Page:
From the album, The Secret Between the Shadow and the Soul, Released 1 March, 2019
Branford Marsalis: Melody Is At The Base Of All Music
“I play music, I love playing music,” Tenor and soprano saxophonist Branford Marsalis simply states while talking about his longtime quartet’s latest, impressive release, The Secret Between the Shadow and the Soul.
Perhaps surprisingly, the album, which opens with bassist Eric Revis’ melodically chaotic “Dance of the Evil Toys,” contains only one Marsalis original. Revis and pianist Joey Calderazzo each provide two selections, with two classic jazz tunes rounding out the party.
The leader contests the idea that generosity had anything to do with the format.
“I’m a player, I’m not a musician/composer,” Marsalis declares. “I want to find the best songs I can find. Mathematically, the probability that the best songs would come from one person is dubious. In playing other people’s songs you’re actually stealing parts of what those songs are. It expands how your songs sound. It’s the variety of songs that really makes the record because it allows us to play with a certain kind of sonic variety.”
“Emotional security is more important than generosity,” Marsalis continues, explaining that when [during a live performance] Calderazzo takes a solo, he moves to the back of the stage in order to allow people to focus on the pianist. “In a culture where people hear with their eyes, you have to create an environment for them to notice that he’s playing. Once they do, they realize how great he is.”
“Melody is at the base of all music,” says Marsalis, returning to the topic of Revis’ “Dance of the Evil Toys,” on which the saxophonist goes out on top of the thunder of Justin Faulkner’s drums. Marsalis reflects: “We were just pushing out the edges of the box.”
On Marsalis’ self-penned, poetically titled and beautifully performed “Life Filtering from the Water Flowers,” his tenor seems to call out much like the blowing of a conch shell on a lonely beach. Calderazzo’s magnificent piano lifts the spirit, as do Faulkner’s cymbal splashes and the tone of Marsalis’ horn. The tune is unique in that it holds a sense of empty spaces while being expansive.
“That’s because there’s not a static drum beat establishing a strict time,” Marsalis explains. “In fact there’s no pulse at all. It’s a rubato where the melody dictates the tempo in a way. In some ways, it’s like how African drum music works. It repeats itself—a complicated rhythm, that’s elastic. The song has a round that establishes the tempo.”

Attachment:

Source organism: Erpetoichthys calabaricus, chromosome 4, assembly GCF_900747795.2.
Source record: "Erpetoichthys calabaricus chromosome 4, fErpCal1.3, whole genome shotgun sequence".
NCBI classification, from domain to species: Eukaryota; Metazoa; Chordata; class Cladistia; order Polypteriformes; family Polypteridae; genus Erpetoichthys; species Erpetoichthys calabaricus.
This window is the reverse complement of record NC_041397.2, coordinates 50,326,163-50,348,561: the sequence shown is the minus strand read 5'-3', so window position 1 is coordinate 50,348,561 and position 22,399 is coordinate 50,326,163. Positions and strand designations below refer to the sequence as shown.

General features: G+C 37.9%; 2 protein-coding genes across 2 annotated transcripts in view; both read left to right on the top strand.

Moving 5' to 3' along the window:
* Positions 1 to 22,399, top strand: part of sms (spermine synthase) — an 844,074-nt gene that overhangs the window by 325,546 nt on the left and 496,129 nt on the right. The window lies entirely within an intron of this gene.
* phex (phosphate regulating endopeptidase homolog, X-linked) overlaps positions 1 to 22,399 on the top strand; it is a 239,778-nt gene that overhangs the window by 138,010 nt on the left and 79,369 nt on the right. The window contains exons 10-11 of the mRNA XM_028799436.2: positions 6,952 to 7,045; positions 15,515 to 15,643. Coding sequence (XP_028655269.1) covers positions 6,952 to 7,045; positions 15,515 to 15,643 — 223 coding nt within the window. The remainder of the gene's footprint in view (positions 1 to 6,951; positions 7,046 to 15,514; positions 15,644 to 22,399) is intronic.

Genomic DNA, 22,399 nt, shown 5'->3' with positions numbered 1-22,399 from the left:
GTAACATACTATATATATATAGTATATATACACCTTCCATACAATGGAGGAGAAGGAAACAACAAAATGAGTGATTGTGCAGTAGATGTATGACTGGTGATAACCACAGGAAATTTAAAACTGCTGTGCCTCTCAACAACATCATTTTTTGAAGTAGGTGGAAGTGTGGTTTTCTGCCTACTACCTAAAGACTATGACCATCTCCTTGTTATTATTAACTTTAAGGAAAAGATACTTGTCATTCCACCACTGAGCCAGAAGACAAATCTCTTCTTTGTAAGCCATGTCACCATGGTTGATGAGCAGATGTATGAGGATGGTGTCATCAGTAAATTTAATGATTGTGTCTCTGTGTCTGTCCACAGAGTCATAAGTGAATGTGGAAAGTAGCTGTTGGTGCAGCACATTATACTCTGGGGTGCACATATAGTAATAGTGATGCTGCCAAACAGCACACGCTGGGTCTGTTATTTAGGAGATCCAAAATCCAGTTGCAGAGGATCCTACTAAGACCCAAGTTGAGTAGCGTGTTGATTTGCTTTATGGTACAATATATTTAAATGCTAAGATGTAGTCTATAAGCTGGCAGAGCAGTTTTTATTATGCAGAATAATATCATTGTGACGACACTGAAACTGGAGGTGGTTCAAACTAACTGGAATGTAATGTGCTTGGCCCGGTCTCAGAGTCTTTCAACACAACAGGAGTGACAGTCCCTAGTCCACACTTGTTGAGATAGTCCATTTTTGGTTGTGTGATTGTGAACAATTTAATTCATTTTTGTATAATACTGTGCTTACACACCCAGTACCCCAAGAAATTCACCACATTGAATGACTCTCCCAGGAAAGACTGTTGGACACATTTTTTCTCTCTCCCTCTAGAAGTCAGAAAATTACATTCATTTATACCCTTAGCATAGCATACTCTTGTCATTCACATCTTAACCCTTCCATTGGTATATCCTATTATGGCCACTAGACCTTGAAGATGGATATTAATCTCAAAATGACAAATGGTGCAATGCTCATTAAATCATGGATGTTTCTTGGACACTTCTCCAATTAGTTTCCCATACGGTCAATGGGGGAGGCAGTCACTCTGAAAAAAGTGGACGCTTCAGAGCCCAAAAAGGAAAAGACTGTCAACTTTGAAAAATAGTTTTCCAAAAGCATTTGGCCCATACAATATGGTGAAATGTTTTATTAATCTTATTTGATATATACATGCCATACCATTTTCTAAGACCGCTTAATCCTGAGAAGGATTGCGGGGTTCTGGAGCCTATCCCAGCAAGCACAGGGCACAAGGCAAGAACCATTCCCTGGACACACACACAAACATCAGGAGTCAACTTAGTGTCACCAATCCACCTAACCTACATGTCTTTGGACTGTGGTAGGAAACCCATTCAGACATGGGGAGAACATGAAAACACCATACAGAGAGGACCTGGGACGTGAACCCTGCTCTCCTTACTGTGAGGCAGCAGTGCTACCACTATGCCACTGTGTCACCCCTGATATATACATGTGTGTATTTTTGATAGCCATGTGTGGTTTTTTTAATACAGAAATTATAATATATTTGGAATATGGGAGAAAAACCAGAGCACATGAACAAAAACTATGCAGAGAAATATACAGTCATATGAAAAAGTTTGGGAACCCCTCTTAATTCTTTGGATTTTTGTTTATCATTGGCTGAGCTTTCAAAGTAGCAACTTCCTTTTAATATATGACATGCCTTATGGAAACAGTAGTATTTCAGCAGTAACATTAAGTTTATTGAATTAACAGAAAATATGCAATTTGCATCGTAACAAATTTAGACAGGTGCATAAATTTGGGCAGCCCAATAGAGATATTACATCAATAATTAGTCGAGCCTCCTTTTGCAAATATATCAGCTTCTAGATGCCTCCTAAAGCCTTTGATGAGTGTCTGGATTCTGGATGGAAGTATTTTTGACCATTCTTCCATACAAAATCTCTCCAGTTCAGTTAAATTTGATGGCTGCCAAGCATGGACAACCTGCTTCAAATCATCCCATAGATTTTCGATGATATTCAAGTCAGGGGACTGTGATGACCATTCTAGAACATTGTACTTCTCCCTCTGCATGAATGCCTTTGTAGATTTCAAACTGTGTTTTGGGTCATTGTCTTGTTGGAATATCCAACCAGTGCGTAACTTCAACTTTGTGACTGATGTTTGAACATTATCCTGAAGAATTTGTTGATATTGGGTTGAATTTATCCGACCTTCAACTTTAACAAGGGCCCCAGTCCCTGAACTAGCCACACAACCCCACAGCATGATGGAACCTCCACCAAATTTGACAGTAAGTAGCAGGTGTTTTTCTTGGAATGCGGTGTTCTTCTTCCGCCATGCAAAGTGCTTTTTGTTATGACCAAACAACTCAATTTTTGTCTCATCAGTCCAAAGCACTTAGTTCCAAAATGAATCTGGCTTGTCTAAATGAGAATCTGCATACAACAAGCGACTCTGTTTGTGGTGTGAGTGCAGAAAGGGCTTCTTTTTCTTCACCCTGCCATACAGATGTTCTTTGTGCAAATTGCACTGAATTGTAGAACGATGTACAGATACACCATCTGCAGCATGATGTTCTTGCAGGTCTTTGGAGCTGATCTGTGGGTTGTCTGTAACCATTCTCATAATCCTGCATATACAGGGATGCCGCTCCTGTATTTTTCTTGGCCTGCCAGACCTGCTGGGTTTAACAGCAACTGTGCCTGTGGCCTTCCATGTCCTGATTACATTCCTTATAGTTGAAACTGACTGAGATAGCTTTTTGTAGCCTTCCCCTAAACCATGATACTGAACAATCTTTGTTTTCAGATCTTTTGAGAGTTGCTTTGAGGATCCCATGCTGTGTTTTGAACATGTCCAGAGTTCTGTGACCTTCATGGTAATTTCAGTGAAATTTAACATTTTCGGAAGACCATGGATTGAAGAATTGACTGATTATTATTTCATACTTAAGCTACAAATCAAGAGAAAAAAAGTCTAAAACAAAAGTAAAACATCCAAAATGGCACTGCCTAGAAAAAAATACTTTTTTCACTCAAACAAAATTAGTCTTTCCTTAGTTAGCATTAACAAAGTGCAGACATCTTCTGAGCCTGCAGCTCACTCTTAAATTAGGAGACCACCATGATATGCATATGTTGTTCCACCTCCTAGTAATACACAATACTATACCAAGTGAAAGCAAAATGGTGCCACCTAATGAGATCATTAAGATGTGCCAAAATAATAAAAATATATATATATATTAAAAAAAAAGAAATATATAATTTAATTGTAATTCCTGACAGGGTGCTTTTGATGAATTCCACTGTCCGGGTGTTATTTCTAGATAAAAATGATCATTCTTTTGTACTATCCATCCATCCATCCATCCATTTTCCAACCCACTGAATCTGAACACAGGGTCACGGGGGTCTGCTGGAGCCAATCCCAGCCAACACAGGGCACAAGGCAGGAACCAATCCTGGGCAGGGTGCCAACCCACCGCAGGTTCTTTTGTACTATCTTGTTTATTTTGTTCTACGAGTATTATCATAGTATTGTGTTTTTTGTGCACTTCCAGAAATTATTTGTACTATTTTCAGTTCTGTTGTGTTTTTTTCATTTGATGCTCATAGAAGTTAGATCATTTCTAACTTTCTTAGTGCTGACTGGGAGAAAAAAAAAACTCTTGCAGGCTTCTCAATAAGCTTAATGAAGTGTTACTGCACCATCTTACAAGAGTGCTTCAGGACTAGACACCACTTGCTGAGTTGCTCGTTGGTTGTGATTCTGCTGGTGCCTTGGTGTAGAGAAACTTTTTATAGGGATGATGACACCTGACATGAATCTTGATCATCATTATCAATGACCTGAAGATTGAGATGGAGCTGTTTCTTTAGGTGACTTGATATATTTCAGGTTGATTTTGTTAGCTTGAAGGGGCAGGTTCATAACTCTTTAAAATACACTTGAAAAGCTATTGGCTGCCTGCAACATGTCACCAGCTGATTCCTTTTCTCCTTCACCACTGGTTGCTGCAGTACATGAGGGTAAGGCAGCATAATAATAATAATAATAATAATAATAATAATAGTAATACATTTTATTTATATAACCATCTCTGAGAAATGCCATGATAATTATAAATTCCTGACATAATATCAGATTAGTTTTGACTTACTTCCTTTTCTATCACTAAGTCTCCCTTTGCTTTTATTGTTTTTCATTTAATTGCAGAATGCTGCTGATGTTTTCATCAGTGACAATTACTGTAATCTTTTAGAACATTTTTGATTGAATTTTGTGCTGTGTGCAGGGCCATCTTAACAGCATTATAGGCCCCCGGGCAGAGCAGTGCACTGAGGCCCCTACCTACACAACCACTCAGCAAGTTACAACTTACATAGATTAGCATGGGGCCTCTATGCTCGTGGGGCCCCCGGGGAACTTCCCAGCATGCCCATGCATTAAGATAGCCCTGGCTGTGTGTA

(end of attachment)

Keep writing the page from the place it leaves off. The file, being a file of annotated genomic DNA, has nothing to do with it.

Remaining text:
With its lively flavor, Keith Jarrett’s classic “Windup” suits this quartet and the album well. The familiarity of the tune’s New Orleans accents in the drums and piano makes it all the more accessible.
Marsalis explains that it wasn’t his idea to bring in the New Orleans element, as he had envisioned making it a funk tune. “When the piano thing started, Justin just went there,” Marsalis says. “He spent two years in New Orleans when he was working on that Buddy Bolden film and he hung out with Herlin [drummer Herlin Riley] and a lot of musicians took him under their wings. He has big ears and learned fast. It’s a happy song regardless of how avant-garde the soloists are or the [written] data is, so there should be the emotional underpinning of fun that permeates the whole thing. In order for it to be fun, it has to have a certain kind of rambunctiousness.”
Marsalis, who has performed with a number of symphony orchestras, says that his classical training and experience has informed how he approaches jazz and vice versa.
“Classical influences permeate the whole new record,” Marsalis offers. “My technique is much better in a different way because I haven’t developed it by playing out of a pattern book. It’s been developed from playing complicated [classical] pieces so it has a different feel to it. Also, when I play classical there’s a lot of places I can place the beat. Having grown up in New Orleans listening to jazz, funk and R&B, I hear it differently and sometimes I’ll put some of the notes where no one expects. Some of the orchestra people like it; some of them hate it,” he adds, laughing.
Branford will be performing with the Marsalis “family band” at Jazz Fest along with his father, pianist Ellis Marsalis, and brothers trumpeter Wynton, trombonist Delfeayo and drummer/vibraphonist Jason Marsalis.
“It’s always fun,” says Marsalis of blowing with his kin. “We tend to gravitate to playing dad’s tunes because it’s a lot easier for us to play his tunes than it is for him to play ours. It’s not supposed to happen the other way around.”
“That’s part of the disconnect that we have in jazz in general. You have young people who don’t know how to play like old people and you can’t expect old people to play young people’s music. I know how to play old people’s music—I’m good because I learned.”
“[Drummer] Bob French threw me off the bandstand once because I couldn’t play the trad shit. And it was the best thing that ever happened because the next time I came back I knew it. He said, ‘Alright, alright, Marsalis, you learned your lesson.’”
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